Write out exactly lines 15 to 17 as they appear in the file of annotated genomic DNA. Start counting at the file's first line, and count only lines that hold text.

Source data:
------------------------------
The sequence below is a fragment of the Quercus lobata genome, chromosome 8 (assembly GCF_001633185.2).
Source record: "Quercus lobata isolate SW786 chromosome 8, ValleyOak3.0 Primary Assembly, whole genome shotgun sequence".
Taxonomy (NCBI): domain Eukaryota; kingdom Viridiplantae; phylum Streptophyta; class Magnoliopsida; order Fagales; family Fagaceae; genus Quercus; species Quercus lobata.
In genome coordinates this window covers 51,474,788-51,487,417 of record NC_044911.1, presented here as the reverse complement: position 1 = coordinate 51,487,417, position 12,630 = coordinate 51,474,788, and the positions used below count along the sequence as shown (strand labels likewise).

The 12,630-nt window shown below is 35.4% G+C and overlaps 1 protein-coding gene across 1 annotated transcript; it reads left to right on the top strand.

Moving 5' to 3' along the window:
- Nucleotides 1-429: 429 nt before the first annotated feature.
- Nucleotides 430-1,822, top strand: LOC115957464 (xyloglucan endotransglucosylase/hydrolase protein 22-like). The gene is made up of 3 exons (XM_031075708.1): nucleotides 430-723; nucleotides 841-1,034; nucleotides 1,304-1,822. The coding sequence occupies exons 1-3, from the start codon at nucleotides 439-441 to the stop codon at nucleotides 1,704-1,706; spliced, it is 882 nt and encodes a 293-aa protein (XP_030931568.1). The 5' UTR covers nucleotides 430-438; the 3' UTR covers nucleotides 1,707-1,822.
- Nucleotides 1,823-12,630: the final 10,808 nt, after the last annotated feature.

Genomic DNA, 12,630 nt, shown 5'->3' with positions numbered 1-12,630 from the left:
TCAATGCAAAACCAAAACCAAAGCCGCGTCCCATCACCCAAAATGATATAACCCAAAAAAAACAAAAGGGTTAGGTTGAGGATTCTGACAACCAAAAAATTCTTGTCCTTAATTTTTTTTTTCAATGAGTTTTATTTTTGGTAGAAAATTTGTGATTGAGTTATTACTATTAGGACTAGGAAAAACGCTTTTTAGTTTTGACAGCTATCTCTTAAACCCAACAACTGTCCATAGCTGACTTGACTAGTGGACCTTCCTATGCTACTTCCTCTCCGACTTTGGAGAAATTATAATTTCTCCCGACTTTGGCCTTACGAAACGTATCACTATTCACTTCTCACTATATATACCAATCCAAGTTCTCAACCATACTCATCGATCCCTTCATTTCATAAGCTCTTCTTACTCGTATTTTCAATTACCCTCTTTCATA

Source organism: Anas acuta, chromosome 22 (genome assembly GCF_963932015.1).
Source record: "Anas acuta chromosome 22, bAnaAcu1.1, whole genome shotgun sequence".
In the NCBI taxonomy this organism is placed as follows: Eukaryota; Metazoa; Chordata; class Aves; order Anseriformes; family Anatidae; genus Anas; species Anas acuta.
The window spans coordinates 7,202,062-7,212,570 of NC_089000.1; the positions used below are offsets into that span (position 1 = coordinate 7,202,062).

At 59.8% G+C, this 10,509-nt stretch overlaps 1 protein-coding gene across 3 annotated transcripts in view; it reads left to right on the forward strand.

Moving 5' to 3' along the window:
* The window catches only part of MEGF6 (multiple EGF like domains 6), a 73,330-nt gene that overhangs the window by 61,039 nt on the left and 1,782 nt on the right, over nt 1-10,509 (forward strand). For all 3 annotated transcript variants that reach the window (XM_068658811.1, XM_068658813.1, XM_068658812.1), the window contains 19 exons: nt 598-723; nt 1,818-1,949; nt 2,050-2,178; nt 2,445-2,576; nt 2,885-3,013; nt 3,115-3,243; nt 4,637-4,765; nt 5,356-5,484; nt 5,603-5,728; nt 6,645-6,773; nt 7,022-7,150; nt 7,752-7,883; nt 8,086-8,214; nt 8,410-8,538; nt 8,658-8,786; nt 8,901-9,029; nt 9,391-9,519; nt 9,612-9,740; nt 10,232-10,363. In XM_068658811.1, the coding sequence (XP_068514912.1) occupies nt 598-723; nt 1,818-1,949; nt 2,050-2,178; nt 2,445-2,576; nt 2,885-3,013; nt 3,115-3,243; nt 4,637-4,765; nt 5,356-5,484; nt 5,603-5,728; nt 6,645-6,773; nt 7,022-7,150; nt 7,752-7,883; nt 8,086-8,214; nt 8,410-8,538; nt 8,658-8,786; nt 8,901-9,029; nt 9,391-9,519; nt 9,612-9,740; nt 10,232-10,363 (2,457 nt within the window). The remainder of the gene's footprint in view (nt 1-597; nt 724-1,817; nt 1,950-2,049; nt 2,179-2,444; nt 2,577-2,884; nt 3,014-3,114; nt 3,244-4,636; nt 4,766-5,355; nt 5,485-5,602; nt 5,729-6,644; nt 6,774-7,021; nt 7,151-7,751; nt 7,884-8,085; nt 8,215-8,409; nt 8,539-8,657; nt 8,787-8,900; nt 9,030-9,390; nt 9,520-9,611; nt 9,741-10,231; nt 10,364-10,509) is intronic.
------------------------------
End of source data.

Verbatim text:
The window spans coordinates 7,202,062-7,212,570 of NC_089000.1; the positions used below are offsets into that span (position 1 = coordinate 7,202,062).

At 59.8% G+C, this 10,509-nt stretch overlaps 1 protein-coding gene across 3 annotated transcripts in view; it reads left to right on the forward strand.

Moving 5' to 3' along the window: